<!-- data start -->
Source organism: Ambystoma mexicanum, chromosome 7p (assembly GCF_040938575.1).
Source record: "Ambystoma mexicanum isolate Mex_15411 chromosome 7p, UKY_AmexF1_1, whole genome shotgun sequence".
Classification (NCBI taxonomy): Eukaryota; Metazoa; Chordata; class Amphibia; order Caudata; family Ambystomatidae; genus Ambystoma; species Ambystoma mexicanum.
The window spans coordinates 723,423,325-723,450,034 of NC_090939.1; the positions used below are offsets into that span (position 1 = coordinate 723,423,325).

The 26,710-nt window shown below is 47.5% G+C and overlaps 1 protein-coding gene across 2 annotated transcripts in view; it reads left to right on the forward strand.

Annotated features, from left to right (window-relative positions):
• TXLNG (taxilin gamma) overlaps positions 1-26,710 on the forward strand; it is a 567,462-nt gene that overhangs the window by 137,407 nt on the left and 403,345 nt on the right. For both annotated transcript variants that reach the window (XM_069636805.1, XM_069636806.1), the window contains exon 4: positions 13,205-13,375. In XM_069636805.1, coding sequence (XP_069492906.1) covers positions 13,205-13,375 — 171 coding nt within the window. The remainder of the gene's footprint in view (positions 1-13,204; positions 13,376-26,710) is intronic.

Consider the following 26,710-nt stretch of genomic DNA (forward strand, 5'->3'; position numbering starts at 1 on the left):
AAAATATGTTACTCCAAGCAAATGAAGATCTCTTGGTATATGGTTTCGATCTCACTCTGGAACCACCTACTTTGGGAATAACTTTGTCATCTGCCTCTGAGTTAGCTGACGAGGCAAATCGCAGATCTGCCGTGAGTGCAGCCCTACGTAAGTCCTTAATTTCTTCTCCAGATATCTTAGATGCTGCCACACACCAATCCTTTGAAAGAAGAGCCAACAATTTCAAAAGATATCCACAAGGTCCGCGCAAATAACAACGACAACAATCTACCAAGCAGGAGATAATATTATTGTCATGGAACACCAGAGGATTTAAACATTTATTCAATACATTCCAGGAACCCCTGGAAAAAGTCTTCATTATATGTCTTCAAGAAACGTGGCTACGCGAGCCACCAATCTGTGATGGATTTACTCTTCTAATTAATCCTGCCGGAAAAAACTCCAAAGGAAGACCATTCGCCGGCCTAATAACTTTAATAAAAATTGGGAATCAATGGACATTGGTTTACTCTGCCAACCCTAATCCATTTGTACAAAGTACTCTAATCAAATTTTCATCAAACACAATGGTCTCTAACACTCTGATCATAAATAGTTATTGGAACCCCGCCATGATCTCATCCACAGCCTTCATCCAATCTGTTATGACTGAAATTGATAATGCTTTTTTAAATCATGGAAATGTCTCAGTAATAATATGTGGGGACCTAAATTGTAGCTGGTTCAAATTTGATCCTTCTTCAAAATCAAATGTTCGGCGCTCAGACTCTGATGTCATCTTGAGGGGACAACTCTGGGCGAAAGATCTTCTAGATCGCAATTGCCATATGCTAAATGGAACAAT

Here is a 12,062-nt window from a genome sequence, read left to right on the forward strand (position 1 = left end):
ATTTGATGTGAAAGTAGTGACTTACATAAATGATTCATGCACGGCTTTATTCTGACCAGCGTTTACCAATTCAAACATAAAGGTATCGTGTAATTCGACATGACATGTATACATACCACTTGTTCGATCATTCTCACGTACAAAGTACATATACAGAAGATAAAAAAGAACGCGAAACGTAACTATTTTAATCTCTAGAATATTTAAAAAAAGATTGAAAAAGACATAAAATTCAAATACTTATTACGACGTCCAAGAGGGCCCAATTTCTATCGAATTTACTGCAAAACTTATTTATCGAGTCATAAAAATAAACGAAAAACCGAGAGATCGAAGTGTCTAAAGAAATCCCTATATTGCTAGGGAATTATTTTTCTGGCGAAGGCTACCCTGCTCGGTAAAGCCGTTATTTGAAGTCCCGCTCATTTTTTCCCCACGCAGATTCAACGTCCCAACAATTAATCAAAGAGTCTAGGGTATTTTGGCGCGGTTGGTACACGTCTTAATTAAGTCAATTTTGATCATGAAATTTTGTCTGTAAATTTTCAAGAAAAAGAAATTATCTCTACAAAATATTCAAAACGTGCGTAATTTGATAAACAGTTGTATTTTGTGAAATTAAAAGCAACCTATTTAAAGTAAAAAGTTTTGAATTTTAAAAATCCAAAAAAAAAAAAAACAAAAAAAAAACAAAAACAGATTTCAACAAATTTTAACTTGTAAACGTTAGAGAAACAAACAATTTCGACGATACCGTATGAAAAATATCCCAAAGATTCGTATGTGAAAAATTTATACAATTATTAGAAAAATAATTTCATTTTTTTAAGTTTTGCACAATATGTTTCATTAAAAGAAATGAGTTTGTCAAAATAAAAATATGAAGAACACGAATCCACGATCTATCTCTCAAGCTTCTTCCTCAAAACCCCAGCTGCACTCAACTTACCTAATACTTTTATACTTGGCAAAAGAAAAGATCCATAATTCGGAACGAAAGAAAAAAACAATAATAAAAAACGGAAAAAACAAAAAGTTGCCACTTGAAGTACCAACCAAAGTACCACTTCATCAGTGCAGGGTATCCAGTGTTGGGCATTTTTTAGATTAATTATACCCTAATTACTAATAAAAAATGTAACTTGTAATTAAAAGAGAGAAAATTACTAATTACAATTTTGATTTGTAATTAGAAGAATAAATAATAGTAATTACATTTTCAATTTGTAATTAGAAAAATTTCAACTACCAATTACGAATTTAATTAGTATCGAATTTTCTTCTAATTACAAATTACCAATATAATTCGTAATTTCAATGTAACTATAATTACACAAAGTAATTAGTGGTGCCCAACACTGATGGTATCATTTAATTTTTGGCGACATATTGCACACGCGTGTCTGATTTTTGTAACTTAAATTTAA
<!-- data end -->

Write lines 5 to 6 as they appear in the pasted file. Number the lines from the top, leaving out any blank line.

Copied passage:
The 26,710-nt window shown below is 47.5% G+C and overlaps 1 protein-coding gene across 2 annotated transcripts in view; it reads left to right on the forward strand.

Annotated features, from left to right (window-relative positions):